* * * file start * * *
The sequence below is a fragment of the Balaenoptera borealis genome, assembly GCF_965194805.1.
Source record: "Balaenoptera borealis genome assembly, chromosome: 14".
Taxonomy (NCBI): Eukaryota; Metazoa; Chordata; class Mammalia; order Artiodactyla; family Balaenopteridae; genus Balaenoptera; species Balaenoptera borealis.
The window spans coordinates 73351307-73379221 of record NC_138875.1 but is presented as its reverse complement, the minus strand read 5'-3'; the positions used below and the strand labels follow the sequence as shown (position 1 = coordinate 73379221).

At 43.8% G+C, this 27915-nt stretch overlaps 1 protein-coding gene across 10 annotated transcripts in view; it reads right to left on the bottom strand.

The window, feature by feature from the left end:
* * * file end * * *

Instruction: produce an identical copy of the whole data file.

The sequence below is a fragment of the Balaenoptera borealis genome, assembly GCF_965194805.1.
Source record: "Balaenoptera borealis genome assembly, chromosome: 14".
Taxonomy (NCBI): Eukaryota; Metazoa; Chordata; class Mammalia; order Artiodactyla; family Balaenopteridae; genus Balaenoptera; species Balaenoptera borealis.
The window spans coordinates 73351307-73379221 of record NC_138875.1 but is presented as its reverse complement, the minus strand read 5'-3'; the positions used below and the strand labels follow the sequence as shown (position 1 = coordinate 73379221).

At 43.8% G+C, this 27915-nt stretch overlaps 1 protein-coding gene across 10 annotated transcripts in view; it reads right to left on the bottom strand.

The window, feature by feature from the left end: